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Rediscovering the heart of Golden Gate Park.

The heart of Golden Gate Park, the Music Concourse, is the site of the park's earliest buildings and now some of its latest changes.

The range of activities in this area is good reason to discover or revisit San Francisco's biggest city park. Here you can listen to a concert at the new bandstand (starting this month with a July Fourth rouser), take a free guided tour of the Japanese Tea Garden, or catch the new exhibition at the California Academy of Sciences. When last fall's big earthquake cracked the concourse's band shell, some feared the end of a 108-year-old tradition of free concert-band performances on the site. Fortunately, it continues on a temporary stage and acoustics, ironically, are better (experts say the old shell has some acoustic design flaws). Repair of the 90year-old pavilion awaits funding.

Hour-long concerts are held at I Pm. Thursdays, May through October; 2-hour Sunday concerts run year-round, also beginning at 1. Upcoming Sunday offerings range from Bastille Day with Basque dancing (July 15) to an AIDS walkathon concert (July 22). And at I Pm. on July 4, a patriotic program is planned. The Japanese Tea Garden offers free hour-long garden tours at 2 from May through October on the second, fourth, and fifth Sundays of the month Garden entry costs $2, $1 seniors and ages 6 through 12; hours are 9 to 6:30 daily.

Across the concourse, life before man The new Life Through Time exhibition at the Academy of Sciences takes you on a 3 1/2-billion-year journey, from early life in the sea to the dinosaur age and mammals' beginnings.

The show, which opened June 9, creates a wondrous landscape inhabited by creatures no man ever saw. Scientists and artists have translated fossil remains into life-size models of little-known creatures, giving them shape and coloring, and accessories such as skin, hair, feathers, and claws.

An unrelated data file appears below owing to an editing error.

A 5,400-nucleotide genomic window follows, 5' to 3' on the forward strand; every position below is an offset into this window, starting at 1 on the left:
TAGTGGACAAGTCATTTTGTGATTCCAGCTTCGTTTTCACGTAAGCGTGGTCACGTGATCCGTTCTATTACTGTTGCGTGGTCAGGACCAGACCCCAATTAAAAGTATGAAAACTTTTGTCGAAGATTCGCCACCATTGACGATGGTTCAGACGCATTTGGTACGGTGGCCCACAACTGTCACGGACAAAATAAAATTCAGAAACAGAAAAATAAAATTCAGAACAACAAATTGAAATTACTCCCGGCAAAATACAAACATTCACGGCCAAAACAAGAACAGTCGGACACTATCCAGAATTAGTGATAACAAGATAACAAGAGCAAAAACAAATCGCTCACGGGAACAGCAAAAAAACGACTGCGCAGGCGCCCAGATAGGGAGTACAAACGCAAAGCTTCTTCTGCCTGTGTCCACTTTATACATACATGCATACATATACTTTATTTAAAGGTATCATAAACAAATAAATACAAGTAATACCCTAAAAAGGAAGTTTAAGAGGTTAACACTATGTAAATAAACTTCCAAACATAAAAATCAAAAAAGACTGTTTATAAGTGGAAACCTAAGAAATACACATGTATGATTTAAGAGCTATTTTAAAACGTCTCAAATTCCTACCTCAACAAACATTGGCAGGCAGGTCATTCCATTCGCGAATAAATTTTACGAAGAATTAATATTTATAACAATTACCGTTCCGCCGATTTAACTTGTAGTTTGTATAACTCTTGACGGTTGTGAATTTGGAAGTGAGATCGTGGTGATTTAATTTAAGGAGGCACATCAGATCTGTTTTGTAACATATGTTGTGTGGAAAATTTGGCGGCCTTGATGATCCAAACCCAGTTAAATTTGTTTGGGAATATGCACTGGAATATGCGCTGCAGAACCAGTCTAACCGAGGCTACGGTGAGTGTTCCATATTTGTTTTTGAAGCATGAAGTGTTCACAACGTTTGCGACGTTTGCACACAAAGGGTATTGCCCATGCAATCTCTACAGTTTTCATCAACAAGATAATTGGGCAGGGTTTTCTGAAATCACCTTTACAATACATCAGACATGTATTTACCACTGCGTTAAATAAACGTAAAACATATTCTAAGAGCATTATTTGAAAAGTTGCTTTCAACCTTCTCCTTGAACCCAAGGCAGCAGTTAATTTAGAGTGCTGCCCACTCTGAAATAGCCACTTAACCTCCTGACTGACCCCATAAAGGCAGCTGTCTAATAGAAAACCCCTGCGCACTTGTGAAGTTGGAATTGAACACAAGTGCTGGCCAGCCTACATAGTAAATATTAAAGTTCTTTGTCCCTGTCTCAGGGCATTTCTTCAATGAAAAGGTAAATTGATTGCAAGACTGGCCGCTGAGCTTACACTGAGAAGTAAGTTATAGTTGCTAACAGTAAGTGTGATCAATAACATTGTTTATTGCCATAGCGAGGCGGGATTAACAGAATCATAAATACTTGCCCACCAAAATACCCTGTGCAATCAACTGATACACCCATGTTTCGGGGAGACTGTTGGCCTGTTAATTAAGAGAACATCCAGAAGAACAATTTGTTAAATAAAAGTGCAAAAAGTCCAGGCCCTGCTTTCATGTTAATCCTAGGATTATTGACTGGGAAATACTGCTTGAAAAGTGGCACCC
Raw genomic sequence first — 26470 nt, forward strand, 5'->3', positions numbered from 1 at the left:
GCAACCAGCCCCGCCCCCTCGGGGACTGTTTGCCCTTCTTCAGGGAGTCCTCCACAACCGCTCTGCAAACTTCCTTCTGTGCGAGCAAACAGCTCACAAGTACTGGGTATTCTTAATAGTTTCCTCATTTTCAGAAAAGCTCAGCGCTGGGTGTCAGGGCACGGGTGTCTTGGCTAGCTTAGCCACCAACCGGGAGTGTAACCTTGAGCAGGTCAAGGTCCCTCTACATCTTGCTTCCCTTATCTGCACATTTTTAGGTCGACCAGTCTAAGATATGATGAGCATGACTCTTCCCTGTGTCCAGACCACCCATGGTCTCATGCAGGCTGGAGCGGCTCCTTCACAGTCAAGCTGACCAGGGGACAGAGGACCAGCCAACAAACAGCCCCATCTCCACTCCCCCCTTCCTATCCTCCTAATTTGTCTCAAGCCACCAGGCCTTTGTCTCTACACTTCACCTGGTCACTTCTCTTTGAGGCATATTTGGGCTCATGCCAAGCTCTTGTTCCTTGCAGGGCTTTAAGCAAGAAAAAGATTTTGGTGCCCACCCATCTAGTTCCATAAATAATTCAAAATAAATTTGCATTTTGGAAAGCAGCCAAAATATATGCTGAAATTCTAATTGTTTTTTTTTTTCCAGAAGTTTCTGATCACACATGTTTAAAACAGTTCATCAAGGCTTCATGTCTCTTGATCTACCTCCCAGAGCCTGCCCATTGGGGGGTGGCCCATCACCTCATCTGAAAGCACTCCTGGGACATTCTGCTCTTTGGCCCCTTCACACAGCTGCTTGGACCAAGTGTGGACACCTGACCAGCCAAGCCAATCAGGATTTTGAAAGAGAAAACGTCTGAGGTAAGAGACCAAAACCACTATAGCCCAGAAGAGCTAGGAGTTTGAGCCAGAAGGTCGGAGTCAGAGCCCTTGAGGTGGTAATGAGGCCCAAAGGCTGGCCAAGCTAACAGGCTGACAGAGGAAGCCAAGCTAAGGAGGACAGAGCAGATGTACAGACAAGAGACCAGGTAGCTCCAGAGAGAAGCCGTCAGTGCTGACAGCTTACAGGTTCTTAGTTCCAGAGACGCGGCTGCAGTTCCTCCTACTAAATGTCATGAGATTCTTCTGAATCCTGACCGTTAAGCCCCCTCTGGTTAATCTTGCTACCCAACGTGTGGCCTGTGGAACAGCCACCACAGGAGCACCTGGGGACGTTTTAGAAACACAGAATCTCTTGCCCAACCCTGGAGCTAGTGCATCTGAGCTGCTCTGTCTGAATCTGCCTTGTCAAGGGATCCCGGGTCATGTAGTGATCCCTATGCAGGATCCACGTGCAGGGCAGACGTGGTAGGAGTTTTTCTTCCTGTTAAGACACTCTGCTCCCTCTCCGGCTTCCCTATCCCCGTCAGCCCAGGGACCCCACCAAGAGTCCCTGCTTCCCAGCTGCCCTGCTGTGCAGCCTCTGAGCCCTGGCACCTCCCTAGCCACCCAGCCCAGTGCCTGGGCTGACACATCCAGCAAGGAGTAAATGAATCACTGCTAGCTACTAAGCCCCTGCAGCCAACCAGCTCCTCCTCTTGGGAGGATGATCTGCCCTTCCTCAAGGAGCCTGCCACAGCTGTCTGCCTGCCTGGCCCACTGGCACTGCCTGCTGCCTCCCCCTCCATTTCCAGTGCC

Just beyond the entrance, a cutaway of Earth's crust is studded with real fossils; magnifying glasses positioned over them help you see details. Computers let you trace the genealogy of today's animals. Then you walk through dawn in an ancient swamp with giant club moss, giant tree ferns, and calamite trees. Foot-long dragonflies hover menacingly, an automated 3-foot scorpion poises to strike, and home-plate-size spiders lurk in the duff. The Age of Dinosaurs diorama shows a redwood forest some 120 million years ago. Here, man-size, meat-eating dinosaurs reach out with claws extended; overhead the quetzalcoatius (like a pterodactyl) unfurls its wings 30 feet tip to tip. The academy is open from 10 to 5 daily; admission is $4, $2 seniors and ages 12 through 17, $1 ages 6 through 11. The Music Concourse can be reached via John F Kennedy Drive (closed to autos on Sundays) or Middle Drive. The 44 O'Shaughnessy bus stops in front of the museum; for Muni bus schedule, call (415) 673-6864.
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Title Annotation:San Francisco
Publication:Sunset
Date:Jul 1, 1990
Words:479
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